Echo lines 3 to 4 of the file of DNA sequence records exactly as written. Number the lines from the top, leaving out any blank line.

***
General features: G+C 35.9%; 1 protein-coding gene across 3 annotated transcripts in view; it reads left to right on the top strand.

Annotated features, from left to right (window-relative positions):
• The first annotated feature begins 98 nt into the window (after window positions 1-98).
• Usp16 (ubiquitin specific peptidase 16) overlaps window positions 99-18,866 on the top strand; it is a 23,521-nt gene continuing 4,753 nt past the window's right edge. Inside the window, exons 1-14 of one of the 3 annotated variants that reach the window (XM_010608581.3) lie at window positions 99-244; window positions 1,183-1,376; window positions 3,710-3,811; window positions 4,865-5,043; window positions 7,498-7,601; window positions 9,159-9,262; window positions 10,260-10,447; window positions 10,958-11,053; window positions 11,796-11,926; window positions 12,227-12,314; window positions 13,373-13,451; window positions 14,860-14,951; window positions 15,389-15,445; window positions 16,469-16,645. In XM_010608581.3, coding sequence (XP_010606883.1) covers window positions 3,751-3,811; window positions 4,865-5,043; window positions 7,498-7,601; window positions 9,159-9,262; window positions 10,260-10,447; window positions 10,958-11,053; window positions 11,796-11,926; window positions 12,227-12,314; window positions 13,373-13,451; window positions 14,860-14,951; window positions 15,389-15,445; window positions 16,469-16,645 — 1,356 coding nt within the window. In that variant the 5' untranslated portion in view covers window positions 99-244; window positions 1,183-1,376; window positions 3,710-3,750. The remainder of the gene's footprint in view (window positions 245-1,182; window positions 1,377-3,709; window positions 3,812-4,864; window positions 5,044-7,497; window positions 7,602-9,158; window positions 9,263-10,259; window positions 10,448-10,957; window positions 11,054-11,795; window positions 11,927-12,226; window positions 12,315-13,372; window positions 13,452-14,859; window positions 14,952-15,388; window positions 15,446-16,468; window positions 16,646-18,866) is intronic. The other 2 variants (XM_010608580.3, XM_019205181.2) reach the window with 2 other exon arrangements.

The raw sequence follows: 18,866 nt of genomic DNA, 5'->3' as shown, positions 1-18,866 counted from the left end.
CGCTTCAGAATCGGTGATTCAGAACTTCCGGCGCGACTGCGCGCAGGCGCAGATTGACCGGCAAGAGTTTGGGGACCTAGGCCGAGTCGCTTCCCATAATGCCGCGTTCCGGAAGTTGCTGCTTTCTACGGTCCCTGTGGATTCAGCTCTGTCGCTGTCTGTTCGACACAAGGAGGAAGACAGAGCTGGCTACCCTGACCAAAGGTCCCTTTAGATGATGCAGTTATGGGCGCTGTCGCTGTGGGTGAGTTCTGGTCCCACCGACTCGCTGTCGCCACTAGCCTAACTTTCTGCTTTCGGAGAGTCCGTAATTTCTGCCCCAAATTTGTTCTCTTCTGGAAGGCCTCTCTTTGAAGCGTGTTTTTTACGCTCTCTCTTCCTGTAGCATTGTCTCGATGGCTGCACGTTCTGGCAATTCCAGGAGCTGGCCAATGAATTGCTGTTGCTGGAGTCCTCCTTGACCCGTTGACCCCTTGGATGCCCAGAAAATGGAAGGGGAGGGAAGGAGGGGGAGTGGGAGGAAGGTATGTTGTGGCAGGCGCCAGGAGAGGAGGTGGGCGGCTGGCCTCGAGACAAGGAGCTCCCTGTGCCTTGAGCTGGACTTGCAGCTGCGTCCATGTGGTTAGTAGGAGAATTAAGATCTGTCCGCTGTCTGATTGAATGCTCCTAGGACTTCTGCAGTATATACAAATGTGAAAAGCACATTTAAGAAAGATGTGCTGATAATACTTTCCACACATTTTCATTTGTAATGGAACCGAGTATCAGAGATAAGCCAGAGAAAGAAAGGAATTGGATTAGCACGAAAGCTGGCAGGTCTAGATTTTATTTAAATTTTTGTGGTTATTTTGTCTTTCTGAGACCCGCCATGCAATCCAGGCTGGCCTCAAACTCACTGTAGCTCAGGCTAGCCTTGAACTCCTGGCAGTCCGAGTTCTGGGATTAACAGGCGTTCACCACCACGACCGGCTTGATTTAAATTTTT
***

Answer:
• The first annotated feature begins 98 nt into the window (after window positions 1-98).
• Usp16 (ubiquitin specific peptidase 16) overlaps window positions 99-18,866 on the top strand; it is a 23,521-nt gene continuing 4,753 nt past the window's right edge. Inside the window, exons 1-14 of one of the 3 annotated variants that reach the window (XM_010608581.3) lie at window positions 99-244; window positions 1,183-1,376; window positions 3,710-3,811; window positions 4,865-5,043; window positions 7,498-7,601; window positions 9,159-9,262; window positions 10,260-10,447; window positions 10,958-11,053; window positions 11,796-11,926; window positions 12,227-12,314; window positions 13,373-13,451; window positions 14,860-14,951; window positions 15,389-15,445; window positions 16,469-16,645. In XM_010608581.3, coding sequence (XP_010606883.1) covers window positions 3,751-3,811; window positions 4,865-5,043; window positions 7,498-7,601; window positions 9,159-9,262; window positions 10,260-10,447; window positions 10,958-11,053; window positions 11,796-11,926; window positions 12,227-12,314; window positions 13,373-13,451; window positions 14,860-14,951; window positions 15,389-15,445; window positions 16,469-16,645 — 1,356 coding nt within the window. In that variant the 5' untranslated portion in view covers window positions 99-244; window positions 1,183-1,376; window positions 3,710-3,750. The remainder of the gene's footprint in view (window positions 245-1,182; window positions 1,377-3,709; window positions 3,812-4,864; window positions 5,044-7,497; window positions 7,602-9,158; window positions 9,263-10,259; window positions 10,448-10,957; window positions 11,054-11,795; window positions 11,927-12,226; window positions 12,315-13,372; window positions 13,452-14,859; window positions 14,952-15,388; window positions 15,446-16,468; window positions 16,646-18,866) is intronic. The other 2 variants (XM_010608580.3, XM_019205181.2) reach the window with 2 other exon arrangements.